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Iss on scanner

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#1
So I was on my way to work last week, had my scanner on and it stopped on 145.800. Never have I picked up the space station on my scanner, but what suprised me the most was I got it with just my rubber duck antenna on my pro97. Sounded like he was doin an interview with a school, I could only hear the downlink of course but does anyone know what would be a good time to try to talk to em up there? Everytime I try noone is at home. Do they only have a certian time that they can talk on ham radio or what?
 
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#2
Hi Abe,
Well as far as the astronauts using the ham gear, it would have to be used on their 'free time' when they are not doing assigned work. But like the interview you heard, that was something scheduled so you would not be able to talk to them on a one to one basis unless you were part of the interviewing crew or classroom.
When they do get on there during their free time, it is madness for them. Just think of yourself being the one in space and everyone wanting a contact. You reception footprint on the earth is a few thousand square miles and all you get in intermod from hundreds of Hams transmitting FM carriers trying to talk to you. After a bit, you don't want to even do that anymore, so if a ham gets a contact he is lucky.
I am one of the lucky ones who have had a contact with an astronaut, but that was on the space shuttle. I have never had an ISS contact, but basically if you do get a contact, all he will do is acknowledge your callsign and go on. There will be no conversation take place between you and him or her because of that same intermod, even though you hear no one else, he/she is covered up with callsign after callsign being tossed at them.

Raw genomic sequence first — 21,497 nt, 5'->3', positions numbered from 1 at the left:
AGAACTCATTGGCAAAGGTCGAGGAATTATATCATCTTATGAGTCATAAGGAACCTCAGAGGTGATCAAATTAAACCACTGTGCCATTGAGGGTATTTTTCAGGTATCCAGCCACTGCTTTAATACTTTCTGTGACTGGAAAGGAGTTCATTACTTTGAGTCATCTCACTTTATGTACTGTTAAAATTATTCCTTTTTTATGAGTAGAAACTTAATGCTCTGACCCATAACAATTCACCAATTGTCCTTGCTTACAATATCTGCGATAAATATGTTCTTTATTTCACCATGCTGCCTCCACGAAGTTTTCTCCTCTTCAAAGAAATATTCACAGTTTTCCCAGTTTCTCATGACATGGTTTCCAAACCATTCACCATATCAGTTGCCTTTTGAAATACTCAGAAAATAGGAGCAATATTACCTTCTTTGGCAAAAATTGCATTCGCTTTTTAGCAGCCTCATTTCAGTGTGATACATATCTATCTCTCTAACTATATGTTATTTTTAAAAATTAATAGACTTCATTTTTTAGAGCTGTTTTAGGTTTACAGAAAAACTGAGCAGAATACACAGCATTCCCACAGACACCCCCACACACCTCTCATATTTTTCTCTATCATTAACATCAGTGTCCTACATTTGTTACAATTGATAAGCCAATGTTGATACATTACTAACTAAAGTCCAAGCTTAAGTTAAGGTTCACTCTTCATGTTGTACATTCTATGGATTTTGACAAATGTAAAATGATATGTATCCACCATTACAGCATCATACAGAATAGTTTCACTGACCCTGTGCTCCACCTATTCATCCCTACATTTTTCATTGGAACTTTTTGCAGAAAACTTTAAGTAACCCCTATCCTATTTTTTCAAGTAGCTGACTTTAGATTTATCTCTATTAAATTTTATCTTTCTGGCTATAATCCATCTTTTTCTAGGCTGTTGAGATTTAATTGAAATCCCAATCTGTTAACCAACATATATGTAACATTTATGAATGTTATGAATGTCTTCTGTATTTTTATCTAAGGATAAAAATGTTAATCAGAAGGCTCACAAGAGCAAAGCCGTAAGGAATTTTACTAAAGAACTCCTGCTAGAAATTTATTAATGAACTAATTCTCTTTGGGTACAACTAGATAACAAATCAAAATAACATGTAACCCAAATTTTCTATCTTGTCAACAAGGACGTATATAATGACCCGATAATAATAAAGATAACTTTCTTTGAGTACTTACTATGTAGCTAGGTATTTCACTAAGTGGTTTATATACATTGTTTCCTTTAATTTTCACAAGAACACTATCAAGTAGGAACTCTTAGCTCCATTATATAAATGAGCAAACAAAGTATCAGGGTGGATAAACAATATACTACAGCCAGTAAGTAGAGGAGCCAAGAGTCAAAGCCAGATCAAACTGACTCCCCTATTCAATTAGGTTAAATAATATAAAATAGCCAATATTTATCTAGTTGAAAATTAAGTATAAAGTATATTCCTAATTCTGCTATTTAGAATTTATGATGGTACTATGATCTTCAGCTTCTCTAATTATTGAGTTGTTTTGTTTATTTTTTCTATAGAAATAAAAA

I hope this answered your question, take care neighbor.
 
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#4
They do have some educational time set aside for school kid communications at least once per flight of the shuttle, more times are scheduled for the ISS. I have heard some of their packet beacons and even in the early days the voice communications from the old MIR. That was just with a basic OEM duck on the radio. If you get a chance, check out www.heavens-above.com and get yourself an account. You can look up passes for all kinds of space objects for your location.
 
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#5
jesiandabe said:
........ You ever on 2 meter much?
I monitor 99.9% of the time, rarely key the mike anymore. It just isn't the same as it used to be, most of the guys I used to talk with have passed away. The new generation just isn't the same breed as the older hams, no offense to anyone out there.
All I basically have now is my very first 2 meter HT, Kenwood 215A, and a mobile rig that isn't in the car.
Go to that site Clyde mentioned in his reply, it is a good webpage.
Take care Abe
 
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#6